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THE European Commission (EC) has concluded that measures to support the restructuring of Polish Regional Railways, the largest regional passenger rail operator in Poland, were in line with EU state aid rules.
Polish Regional Railways is the sole provider of public passenger rail transport in seven out of Poland’s 16 regions, However, the company, which is majority owned by the state-owned Industrial Development Agency, has been experiencing financial difficulties.
The commission opened a formal investigation in January 2018 after the Polish government proposed restructuring aid worth Zlotys 770m ($US 203.8m) in 2015. The investigation also covered previous state aid, including:
The commission assessed the restructuring measures under the Treaty on the Functioning of the European Union (TFEU), which enables member states to grant state aid to facilitate the development of certain economic activities or of certain economic areas, subject to certain conditions.
The commission found that the measures were both proportionate and necessary to ensure the viability of Polish Regional Railways, as the collapse of the operator would have had serious consequences for travel in Poland.
In its assessment, the commission took into account the importance of a well-functioning regional rail service for the Polish population, which is essential to provide connectivity and enable commuting.
It also considered that the Polish regional passenger rail transport sector is, in certain respects, different from other economic sectors, in particular because it provides an important public service in a market that is generally underfinanced and not yet fully open to competition both domestically in Poland and at an EU level in general.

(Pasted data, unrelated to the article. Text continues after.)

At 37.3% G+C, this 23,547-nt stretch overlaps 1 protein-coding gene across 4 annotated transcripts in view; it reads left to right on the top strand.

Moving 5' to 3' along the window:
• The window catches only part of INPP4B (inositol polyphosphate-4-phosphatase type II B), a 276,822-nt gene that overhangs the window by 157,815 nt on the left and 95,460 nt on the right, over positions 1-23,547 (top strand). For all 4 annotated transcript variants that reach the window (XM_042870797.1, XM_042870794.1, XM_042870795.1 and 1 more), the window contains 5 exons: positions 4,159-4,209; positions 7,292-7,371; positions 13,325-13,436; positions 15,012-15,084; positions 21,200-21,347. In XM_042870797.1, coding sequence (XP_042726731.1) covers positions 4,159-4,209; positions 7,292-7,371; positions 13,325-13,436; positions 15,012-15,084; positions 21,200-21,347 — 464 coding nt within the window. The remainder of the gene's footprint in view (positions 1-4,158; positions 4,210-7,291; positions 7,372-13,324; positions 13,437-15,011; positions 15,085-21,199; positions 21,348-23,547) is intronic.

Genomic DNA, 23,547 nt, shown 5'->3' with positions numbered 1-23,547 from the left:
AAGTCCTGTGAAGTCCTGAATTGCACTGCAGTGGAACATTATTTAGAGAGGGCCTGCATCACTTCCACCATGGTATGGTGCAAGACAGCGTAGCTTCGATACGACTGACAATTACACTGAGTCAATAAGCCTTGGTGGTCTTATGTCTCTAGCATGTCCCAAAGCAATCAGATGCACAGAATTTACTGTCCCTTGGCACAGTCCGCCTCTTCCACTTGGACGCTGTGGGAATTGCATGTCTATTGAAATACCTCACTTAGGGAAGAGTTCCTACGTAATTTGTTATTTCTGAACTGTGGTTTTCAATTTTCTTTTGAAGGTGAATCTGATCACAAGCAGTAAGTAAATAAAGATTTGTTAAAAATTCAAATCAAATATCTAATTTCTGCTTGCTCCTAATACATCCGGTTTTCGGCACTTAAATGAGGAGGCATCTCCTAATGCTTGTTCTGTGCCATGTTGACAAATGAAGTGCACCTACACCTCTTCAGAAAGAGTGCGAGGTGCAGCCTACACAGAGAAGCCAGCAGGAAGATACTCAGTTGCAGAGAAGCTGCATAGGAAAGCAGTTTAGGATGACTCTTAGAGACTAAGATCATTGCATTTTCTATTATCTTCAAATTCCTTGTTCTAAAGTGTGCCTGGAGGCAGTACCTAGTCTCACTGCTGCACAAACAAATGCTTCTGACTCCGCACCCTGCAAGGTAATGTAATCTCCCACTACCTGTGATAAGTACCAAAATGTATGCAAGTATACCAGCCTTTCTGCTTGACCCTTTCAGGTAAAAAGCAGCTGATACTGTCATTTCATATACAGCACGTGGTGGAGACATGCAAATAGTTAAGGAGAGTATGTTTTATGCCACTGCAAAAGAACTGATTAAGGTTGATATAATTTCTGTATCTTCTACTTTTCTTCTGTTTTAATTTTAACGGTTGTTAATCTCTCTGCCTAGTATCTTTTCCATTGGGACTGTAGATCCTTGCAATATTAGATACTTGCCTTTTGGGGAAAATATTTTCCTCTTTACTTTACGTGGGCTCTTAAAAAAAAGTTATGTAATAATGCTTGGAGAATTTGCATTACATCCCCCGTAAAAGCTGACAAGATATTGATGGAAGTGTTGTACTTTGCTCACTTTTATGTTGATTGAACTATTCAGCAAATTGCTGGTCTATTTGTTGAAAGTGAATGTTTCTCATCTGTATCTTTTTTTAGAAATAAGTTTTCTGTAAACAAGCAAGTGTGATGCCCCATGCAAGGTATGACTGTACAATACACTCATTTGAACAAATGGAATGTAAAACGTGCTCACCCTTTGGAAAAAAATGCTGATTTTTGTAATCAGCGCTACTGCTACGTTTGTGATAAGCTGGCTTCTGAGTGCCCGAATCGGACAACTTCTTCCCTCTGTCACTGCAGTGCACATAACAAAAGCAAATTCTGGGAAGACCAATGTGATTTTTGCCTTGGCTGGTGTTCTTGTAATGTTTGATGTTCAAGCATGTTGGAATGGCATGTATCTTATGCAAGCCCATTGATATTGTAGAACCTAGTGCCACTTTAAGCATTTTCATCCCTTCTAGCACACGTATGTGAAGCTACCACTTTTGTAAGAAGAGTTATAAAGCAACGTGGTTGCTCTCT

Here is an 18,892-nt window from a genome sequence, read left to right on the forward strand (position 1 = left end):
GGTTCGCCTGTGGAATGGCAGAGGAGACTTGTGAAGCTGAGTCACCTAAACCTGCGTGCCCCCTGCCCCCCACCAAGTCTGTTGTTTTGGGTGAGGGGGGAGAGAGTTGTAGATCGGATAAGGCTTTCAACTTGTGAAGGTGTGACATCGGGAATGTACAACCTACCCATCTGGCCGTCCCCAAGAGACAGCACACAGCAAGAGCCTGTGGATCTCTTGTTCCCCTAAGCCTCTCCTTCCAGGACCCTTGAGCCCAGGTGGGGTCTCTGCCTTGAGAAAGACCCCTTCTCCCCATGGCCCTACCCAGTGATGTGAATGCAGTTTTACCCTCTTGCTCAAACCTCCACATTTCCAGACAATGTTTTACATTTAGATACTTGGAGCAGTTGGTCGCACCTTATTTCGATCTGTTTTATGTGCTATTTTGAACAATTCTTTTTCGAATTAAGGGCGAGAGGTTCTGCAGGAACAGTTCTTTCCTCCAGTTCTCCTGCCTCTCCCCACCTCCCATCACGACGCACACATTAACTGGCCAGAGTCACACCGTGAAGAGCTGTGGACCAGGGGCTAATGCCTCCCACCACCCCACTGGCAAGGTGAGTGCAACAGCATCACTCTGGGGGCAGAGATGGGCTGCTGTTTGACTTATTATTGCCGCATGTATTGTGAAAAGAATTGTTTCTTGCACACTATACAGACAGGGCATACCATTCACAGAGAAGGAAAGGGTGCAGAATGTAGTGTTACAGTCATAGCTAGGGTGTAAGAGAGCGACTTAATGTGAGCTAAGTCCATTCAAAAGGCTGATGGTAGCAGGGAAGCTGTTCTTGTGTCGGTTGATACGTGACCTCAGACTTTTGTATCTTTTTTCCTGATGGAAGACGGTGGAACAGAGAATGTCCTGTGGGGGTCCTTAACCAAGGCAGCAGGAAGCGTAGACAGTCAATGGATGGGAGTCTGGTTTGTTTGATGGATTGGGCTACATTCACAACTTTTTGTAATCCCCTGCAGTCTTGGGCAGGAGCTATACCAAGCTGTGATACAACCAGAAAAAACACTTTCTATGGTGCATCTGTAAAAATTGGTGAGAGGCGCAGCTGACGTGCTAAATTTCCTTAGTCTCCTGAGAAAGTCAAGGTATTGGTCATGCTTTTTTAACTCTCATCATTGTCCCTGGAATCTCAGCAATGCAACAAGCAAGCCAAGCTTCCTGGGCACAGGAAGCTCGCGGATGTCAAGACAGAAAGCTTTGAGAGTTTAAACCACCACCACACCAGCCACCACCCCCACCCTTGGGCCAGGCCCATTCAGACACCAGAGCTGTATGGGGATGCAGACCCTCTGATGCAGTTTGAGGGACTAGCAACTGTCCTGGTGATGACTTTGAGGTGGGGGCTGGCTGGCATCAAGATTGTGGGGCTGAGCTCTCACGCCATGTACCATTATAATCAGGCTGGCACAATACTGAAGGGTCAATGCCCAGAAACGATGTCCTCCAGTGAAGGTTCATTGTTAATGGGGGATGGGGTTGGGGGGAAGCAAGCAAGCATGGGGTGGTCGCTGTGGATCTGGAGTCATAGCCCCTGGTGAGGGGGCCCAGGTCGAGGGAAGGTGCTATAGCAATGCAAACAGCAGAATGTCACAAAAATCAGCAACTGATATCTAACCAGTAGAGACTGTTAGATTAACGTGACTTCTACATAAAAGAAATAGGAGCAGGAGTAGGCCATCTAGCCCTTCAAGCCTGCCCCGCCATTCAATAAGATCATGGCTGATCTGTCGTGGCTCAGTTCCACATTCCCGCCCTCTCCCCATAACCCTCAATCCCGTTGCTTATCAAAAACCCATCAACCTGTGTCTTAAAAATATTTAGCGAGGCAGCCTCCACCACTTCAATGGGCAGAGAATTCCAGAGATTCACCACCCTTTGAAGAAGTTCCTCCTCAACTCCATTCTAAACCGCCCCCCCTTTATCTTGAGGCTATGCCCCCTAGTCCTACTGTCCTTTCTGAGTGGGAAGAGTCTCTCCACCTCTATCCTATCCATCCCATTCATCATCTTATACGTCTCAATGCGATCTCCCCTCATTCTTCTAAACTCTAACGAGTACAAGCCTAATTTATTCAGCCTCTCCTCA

Under the Fourth Railway Package, member states will have to stop directly and unconditionally awarding public service contracts in the regional passenger rail transport sector by December 25 2023.
In order to limit the possible negative effects of the aid on competition, Poland has committed to accelerating the shift away from this practice and to complete this process earlier than required. Poland has also committed to already start gradually opening the market via public tendering.
On this basis, the commission considered that the positive effects of the measure outweigh its possible negative effects on competition and approved the measures under EU State aid rules.
“Our investigation showed that the Polish restructuring aid measures in favour of Polish Regional Railways were necessary and proportionate to ensure that the company could continue operating,” says EC executive vice-president, Ms Margrethe Vestager, in charge of competition policy. “This avoided serious disruptions in the provision of regional passenger rail transport and ensured connectivity in Poland. At the same time, the possible negative effects on competition brought about by the public intervention will be limited by Poland’s commitment to accelerate the opening of the Polish regional passenger rail transport sector to competition.”
This article first appeared on www.railjournal.com
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